to assume I am drafting this deck every time.”

Don’t be afraid to try new things when it doesn’t matter

If you asked anyone I see on a regular basis how good I am at drafting, you’re going to get a drastically different response than if you asked the
people who I only see at large events. The latter group will likely say I usually have a good idea of what matters in each format before I start
drafting, and am often a good source to ask about unusual archetypes. The other group will comment about how I still owe people a cake because I 0-3,
0-6ed two consecutive team drafts one night.

The reason for this is simple: not every draft is going to be the big game. Most of the time, you’re just playtesting. Don’t be afraid to lose
an FNM because you want to play Raid Bombardments and Brood Birthings, it might just be absurdly good (True Story). If someone tells you that some joke
archetype is actually good, watch them draft it or give it a try yourself before passing judgment. My biggest Magic finishes are on the back of draft
performances using odd archetypes other people suggested to me. In every case I took the opportunity to run a draft alongside them and learned the
ropes. Five of the six drafts at these events I knew the shell I was aiming for, saw that the cards were coming my way, and was rewarded for moving in.
The sixth I just forced it and got cut, but had some dumb rares to bail me out… because justice and logic can’t prevail every time.

Obviously, if it’s time for the top eight of the PTQ or it’s day two of a Grand Prix and you’re drafting for top eight you don’t usually want to move
in on an untested archetype! But the point is, you should be getting these trial runs in ahead of time. Like I said before, Draft is much closer to
Constructed than you think. Targeted playtesting is going to yield very efficient and impressive results compared to just battling a million matches.
If you do this, once you get there you’ll be much better prepared to make key decisions because you’ll know much more about what all the possibilities

Top 4 Magic Goals for 2012

I was going to make this list for myself only, but I figured publicly announcing it puts me in a position where I have to actually do something about
them or have a rational reason to abandon my pursuit of one.

4. Play Eggs at some real life Modern event (not necessarily a major one)

I apologize in advance to the tournament organizer for the time I will waste. My inner troll gets the best of me some times. For some unknown reason I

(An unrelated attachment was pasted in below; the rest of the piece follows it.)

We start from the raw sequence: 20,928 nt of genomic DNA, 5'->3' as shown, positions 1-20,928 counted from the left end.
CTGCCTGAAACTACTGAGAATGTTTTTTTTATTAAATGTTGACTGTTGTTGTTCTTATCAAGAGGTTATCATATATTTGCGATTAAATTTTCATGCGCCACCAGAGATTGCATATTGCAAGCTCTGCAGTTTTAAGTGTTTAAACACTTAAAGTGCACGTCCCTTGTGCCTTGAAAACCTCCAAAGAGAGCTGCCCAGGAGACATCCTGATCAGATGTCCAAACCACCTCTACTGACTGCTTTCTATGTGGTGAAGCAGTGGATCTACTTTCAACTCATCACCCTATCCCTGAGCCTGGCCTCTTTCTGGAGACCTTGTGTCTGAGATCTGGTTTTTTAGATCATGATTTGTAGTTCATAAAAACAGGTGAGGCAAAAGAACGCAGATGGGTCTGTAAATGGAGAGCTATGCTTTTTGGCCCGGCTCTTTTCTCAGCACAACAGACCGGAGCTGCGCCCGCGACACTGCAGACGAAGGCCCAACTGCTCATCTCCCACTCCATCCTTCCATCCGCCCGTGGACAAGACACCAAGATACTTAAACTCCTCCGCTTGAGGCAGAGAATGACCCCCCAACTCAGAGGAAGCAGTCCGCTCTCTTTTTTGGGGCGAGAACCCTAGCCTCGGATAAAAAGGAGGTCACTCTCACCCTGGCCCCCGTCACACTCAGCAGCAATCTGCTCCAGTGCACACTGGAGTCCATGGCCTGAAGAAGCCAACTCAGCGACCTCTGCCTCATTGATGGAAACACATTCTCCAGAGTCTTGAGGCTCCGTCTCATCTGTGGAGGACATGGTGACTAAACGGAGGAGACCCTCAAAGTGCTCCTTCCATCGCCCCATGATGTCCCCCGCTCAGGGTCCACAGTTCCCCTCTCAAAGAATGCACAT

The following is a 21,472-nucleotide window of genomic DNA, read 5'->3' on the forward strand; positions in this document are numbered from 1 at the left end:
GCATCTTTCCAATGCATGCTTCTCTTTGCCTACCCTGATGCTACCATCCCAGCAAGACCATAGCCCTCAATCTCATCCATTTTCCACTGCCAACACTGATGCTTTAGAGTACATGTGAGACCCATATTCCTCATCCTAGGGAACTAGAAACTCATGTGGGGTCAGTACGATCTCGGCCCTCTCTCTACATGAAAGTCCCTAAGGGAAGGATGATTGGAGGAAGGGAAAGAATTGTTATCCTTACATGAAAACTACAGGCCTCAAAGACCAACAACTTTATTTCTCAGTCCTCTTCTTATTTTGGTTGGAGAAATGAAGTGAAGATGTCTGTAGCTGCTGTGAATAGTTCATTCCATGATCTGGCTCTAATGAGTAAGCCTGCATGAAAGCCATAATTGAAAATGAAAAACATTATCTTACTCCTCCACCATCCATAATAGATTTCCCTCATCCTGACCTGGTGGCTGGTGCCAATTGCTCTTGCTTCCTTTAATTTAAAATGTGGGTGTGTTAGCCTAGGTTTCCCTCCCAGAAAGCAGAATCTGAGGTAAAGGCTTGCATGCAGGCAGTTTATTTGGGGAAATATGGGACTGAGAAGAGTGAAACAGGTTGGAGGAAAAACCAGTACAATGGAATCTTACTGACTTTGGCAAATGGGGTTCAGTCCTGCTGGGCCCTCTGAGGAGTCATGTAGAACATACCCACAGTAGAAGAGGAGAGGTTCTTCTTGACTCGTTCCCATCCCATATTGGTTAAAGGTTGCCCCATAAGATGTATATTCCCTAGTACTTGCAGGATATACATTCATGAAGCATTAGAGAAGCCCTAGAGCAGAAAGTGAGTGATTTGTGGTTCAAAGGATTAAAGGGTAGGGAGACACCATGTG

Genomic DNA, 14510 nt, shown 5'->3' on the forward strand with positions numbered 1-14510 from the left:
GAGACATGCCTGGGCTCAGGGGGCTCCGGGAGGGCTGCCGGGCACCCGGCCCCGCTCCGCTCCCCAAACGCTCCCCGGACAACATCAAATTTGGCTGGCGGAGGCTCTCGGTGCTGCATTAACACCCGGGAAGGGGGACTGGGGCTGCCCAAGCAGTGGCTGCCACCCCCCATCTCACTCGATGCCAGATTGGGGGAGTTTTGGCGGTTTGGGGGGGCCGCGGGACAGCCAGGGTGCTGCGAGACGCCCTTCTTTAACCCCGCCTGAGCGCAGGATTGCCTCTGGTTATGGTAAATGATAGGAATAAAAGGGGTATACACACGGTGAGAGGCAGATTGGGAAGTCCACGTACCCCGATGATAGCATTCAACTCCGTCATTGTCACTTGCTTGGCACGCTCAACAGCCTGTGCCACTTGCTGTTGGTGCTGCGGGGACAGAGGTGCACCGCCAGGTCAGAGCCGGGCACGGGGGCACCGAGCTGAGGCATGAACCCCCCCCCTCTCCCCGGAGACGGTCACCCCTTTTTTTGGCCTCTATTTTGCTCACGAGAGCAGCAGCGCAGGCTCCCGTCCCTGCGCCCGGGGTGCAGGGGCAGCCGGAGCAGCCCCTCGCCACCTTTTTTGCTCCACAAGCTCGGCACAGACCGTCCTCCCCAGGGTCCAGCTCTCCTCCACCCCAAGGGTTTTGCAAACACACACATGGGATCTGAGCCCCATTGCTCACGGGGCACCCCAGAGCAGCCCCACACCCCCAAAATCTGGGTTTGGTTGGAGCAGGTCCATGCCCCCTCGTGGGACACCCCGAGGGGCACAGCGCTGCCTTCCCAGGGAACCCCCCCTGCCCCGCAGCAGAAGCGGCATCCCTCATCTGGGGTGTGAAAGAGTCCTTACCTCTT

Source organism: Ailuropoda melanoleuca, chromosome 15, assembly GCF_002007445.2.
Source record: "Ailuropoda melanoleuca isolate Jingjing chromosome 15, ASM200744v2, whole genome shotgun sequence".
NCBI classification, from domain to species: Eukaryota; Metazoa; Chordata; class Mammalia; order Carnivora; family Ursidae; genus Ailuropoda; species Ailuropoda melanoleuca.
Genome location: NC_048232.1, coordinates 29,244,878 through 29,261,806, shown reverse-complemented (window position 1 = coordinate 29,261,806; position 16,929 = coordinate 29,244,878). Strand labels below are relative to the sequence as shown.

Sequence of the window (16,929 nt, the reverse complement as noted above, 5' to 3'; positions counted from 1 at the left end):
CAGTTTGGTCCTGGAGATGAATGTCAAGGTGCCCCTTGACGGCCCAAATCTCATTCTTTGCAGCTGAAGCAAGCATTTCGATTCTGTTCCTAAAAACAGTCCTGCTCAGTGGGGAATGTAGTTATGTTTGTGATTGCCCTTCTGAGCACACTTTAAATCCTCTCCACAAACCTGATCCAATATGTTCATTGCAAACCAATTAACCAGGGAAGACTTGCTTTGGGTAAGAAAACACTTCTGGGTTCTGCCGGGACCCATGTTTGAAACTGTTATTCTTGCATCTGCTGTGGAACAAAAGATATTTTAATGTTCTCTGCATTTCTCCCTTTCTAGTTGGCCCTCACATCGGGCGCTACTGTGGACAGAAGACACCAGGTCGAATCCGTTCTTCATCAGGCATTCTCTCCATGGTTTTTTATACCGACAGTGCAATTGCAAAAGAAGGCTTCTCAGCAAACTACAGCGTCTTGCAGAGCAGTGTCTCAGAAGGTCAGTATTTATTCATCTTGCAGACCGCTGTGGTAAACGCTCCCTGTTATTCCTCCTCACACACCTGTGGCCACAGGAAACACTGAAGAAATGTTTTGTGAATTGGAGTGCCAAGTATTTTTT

find this deck amusing, despite wanting to die every time I play the Spiral Tide deck.

3. Bring home a trophy.

I’m fairly sure the last sizable event I won was a PTQ over three years ago. There’s something that inherently sucks about losing in the top eight
after the first few times it happens. You might be up money, but you aren’t victorious. It feels like you aren’t making progress. I always joke about
how much of a dagger it is that second at a Grand Prix is a plaque… but the amount I’m kidding keeps shrinking. I’m not unhappy with what I’ve
accomplished so far, but the point of goals is to give you somewhere to advance to. This seems like a reasonable start.

There’s also the whole subtopic about how certain events have non-first place victories like top four splits, and how that alters psychological factors
going into other events… but I’m not sure how much of that isn’t just garbage. Let’s just say that I’m not going to default to turning down splits, but
my goal is no longer going to be reaching that point.

2. Get better at logically deducing what cards my opponents have left in hand

I suck at this and have known this for a long time. I always put it on the back burner because I had access to amazing things like Thoughtseize and
Vendilion Clique that did the work for me (and because I didn’t play aggro), but now that has changed. I know I spoke out about how doing this is often
a waste of mental energy, but I don’t plan on becoming a master. I just want to focus on it a bit more in testing so I can shortcut things later on.
Once that is done I can proceed from there.

1. Have another Pro Tour high-money finish

I somehow managed to stay on the train for three years despite not making money at a Pro Tour for a two-and-a-half year span in the middle. Not only
does this seem wrong to me, but it’s likely not feasible for much longer given the new point system being so top-heavy and taking away margins from
Grand Prix top eights. Something has to change on my end, and I have four months and two Pro Tours to figure it out before I start to potentially lose
Grand Prix byes and get down to absolute “do or die” time.

In a surprising switch from how I perform at Grand Prix, I’ve been getting relatively wrecked on the Constructed side of things (last three events were
5-4-1, 4-6, and 5-5 if you accurately account for concessions) and doing fine on the Limited one (last three events were 4-2, 4-2, and 5-1). At the
very least, I plan on seeing what some of the experts here have to say before I start working on Hawaii.

As for upcoming events in the start of the new year, I won’t be able to make it to Grand Prix Austin this weekend, but plan on attending Orlando.
Beyond that, I’m currently figuring out what reasonable ways there are to arrive in Lincoln besides driving thirteen hours through snow and the Iowan
tundra, as it appears that options for flying there are scarce at best. Given the fact I have Fridays off from class, I expect to be traveling a lot
the first half of this year. Expect more stories of good times, successes, and failures from the road to come.